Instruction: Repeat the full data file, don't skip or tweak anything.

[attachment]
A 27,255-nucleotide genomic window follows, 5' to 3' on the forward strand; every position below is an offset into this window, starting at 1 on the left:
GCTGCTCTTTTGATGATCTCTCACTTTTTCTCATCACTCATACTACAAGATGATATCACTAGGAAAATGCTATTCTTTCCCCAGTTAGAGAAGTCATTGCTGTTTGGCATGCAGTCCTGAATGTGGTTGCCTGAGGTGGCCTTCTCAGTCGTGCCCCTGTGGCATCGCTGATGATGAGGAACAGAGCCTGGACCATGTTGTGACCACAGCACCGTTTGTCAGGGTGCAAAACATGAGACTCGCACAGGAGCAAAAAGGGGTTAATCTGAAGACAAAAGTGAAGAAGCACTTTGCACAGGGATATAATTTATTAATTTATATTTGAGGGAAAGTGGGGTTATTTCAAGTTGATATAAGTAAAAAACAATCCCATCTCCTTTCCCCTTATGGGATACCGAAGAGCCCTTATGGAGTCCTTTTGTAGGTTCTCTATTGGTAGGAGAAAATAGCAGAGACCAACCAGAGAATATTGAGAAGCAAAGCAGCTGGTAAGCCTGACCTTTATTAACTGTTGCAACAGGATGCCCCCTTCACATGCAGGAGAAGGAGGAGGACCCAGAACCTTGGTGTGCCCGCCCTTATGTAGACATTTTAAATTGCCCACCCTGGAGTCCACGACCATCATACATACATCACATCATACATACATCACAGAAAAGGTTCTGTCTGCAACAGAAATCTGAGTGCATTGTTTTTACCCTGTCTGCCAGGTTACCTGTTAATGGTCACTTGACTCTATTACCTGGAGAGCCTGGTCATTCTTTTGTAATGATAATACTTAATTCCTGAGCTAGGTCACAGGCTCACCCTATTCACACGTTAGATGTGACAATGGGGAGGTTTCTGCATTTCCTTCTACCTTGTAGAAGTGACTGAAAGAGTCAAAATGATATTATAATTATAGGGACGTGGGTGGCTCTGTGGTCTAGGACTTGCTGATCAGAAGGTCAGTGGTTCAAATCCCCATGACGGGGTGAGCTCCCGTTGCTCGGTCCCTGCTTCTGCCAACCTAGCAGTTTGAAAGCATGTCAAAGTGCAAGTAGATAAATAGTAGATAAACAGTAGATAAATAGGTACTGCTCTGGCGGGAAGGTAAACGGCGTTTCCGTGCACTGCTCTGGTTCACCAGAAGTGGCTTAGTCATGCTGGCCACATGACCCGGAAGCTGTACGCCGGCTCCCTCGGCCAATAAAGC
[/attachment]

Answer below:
A 27,255-nucleotide genomic window follows, 5' to 3' on the forward strand; every position below is an offset into this window, starting at 1 on the left:
GCTGCTCTTTTGATGATCTCTCACTTTTTCTCATCACTCATACTACAAGATGATATCACTAGGAAAATGCTATTCTTTCCCCAGTTAGAGAAGTCATTGCTGTTTGGCATGCAGTCCTGAATGTGGTTGCCTGAGGTGGCCTTCTCAGTCGTGCCCCTGTGGCATCGCTGATGATGAGGAACAGAGCCTGGACCATGTTGTGACCACAGCACCGTTTGTCAGGGTGCAAAACATGAGACTCGCACAGGAGCAAAAAGGGGTTAATCTGAAGACAAAAGTGAAGAAGCACTTTGCACAGGGATATAATTTATTAATTTATATTTGAGGGAAAGTGGGGTTATTTCAAGTTGATATAAGTAAAAAACAATCCCATCTCCTTTCCCCTTATGGGATACCGAAGAGCCCTTATGGAGTCCTTTTGTAGGTTCTCTATTGGTAGGAGAAAATAGCAGAGACCAACCAGAGAATATTGAGAAGCAAAGCAGCTGGTAAGCCTGACCTTTATTAACTGTTGCAACAGGATGCCCCCTTCACATGCAGGAGAAGGAGGAGGACCCAGAACCTTGGTGTGCCCGCCCTTATGTAGACATTTTAAATTGCCCACCCTGGAGTCCACGACCATCATACATACATCACATCATACATACATCACAGAAAAGGTTCTGTCTGCAACAGAAATCTGAGTGCATTGTTTTTACCCTGTCTGCCAGGTTACCTGTTAATGGTCACTTGACTCTATTACCTGGAGAGCCTGGTCATTCTTTTGTAATGATAATACTTAATTCCTGAGCTAGGTCACAGGCTCACCCTATTCACACGTTAGATGTGACAATGGGGAGGTTTCTGCATTTCCTTCTACCTTGTAGAAGTGACTGAAAGAGTCAAAATGATATTATAATTATAGGGACGTGGGTGGCTCTGTGGTCTAGGACTTGCTGATCAGAAGGTCAGTGGTTCAAATCCCCATGACGGGGTGAGCTCCCGTTGCTCGGTCCCTGCTTCTGCCAACCTAGCAGTTTGAAAGCATGTCAAAGTGCAAGTAGATAAATAGTAGATAAACAGTAGATAAATAGGTACTGCTCTGGCGGGAAGGTAAACGGCGTTTCCGTGCACTGCTCTGGTTCACCAGAAGTGGCTTAGTCATGCTGGCCACATGACCCGGAAGCTGTACGCCGGCTCCCTCGGCCAATAAAGC